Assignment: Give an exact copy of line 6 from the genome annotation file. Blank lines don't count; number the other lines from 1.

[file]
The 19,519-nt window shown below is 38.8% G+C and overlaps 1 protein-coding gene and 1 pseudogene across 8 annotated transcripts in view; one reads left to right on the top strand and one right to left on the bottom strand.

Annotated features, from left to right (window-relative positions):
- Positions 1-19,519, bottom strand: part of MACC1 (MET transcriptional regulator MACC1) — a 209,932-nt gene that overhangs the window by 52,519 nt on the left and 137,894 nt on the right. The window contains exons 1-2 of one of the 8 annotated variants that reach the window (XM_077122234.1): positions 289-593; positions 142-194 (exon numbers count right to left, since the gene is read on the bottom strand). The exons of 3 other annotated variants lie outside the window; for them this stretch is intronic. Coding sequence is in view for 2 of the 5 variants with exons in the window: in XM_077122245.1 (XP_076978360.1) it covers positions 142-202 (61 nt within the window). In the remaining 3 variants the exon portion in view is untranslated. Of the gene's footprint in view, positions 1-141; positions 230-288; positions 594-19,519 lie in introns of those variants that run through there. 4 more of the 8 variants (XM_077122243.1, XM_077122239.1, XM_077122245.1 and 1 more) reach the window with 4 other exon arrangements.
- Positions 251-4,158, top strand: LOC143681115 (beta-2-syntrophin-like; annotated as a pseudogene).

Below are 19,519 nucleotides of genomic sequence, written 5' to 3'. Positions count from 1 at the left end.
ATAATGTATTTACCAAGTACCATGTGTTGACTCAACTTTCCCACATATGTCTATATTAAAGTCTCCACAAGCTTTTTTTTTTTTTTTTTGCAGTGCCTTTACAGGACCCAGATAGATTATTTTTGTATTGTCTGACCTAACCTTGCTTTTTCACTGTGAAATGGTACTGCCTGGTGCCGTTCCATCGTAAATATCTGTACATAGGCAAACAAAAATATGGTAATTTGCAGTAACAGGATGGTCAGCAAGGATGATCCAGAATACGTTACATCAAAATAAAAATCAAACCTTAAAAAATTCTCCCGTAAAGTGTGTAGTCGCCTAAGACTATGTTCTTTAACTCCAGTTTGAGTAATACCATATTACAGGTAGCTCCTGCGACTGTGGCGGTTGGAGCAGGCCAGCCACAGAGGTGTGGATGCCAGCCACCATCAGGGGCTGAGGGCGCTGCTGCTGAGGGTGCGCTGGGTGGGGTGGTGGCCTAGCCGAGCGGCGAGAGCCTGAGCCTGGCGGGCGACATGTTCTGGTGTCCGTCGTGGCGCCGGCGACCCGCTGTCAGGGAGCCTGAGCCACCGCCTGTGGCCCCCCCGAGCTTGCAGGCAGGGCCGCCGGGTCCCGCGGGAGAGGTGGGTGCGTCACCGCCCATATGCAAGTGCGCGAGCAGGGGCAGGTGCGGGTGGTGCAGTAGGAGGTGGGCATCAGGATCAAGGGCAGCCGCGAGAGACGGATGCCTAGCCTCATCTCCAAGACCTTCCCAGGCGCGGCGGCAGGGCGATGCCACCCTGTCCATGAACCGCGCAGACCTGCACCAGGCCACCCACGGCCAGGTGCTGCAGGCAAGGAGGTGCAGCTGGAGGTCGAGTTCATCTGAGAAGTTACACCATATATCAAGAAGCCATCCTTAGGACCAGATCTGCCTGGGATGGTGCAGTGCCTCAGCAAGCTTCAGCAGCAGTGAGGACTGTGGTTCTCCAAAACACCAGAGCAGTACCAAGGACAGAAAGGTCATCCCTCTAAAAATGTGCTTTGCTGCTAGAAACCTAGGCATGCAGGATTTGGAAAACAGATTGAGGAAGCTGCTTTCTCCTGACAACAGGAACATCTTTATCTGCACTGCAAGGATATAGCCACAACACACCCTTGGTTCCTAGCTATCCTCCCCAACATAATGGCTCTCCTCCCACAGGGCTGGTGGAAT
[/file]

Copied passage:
ATAATGTATTTACCAAGTACCATGTGTTGACTCAACTTTCCCACATATGTCTATATTAAAGTCTCCACAAGCTTTTTTTTTTTTTTTTTGCAGTGCCTTTACAGGACCCAGATAGATTATTTTTGTATTGTCTGACCTAACCTTGCTTTTTCACTGTGAAATGGTACTGCCTGGTGCCGTTCCATCGTAAATATCTGTACATAGGCAAACAAAAATATGGTAATTTGCAGTAACAGGATGGTCAGCAAGGATGATCCAGAATACGTTACATCAAAATAAAAATCAAACCTTAAAAAATTCTCCCGTAAAGTGTGTAGTCGCCTAAGACTATGTTCTTTAACTCCAGTTTGAGTAATACCATATTACAGGTAGCTCCTGCGACTGTGGCGGTTGGAGCAGGCCAGCCACAGAGGTGTGGATGCCAGCCACCATCAGGGGCTGAGGGCGCTGCTGCTGAGGGTGCGCTGGGTGGGGTGGTGGCCTAGCCGAGCGGCGAGAGCCTGAGCCTGGCGGGCGACATGTTCTGGTGTCCGTCGTGGCGCCGGCGACCCGCTGTCAGGGAGCCTGAGCCACCGCCTGTGGCCCCCCCGAGCTTGCAGGCAGGGCCGCCGGGTCCCGCGGGAGAGGTGGGTGCGTCACCGCCCATATGCAAGTGCGCGAGCAGGGGCAGGTGCGGGTGGTGCAGTAGGAGGTGGGCATCAGGATCAAGGGCAGCCGCGAGAGACGGATGCCTAGCCTCATCTCCAAGACCTTCCCAGGCGCGGCGGCAGGGCGATGCCACCCTGTCCATGAACCGCGCAGACCTGCACCAGGCCACCCACGGCCAGGTGCTGCAGGCAAGGAGGTGCAGCTGGAGGTCGAGTTCATCTGAGAAGTTACACCATATATCAAGAAGCCATCCTTAGGACCAGATCTGCCTGGGATGGTGCAGTGCCTCAGCAAGCTTCAGCAGCAGTGAGGACTGTGGTTCTCCAAAACACCAGAGCAGTACCAAGGACAGAAAGGTCATCCCTCTAAAAATGTGCTTTGCTGCTAGAAACCTAGGCATGCAGGATTTGGAAAACAGATTGAGGAAGCTGCTTTCTCCTGACAACAGGAACATCTTTATCTGCACTGCAAGGATATAGCCACAACACACCCTTGGTTCCTAGCTATCCTCCCCAACATAATGGCTCTCCTCCCACAGGGCTGGTGGAAT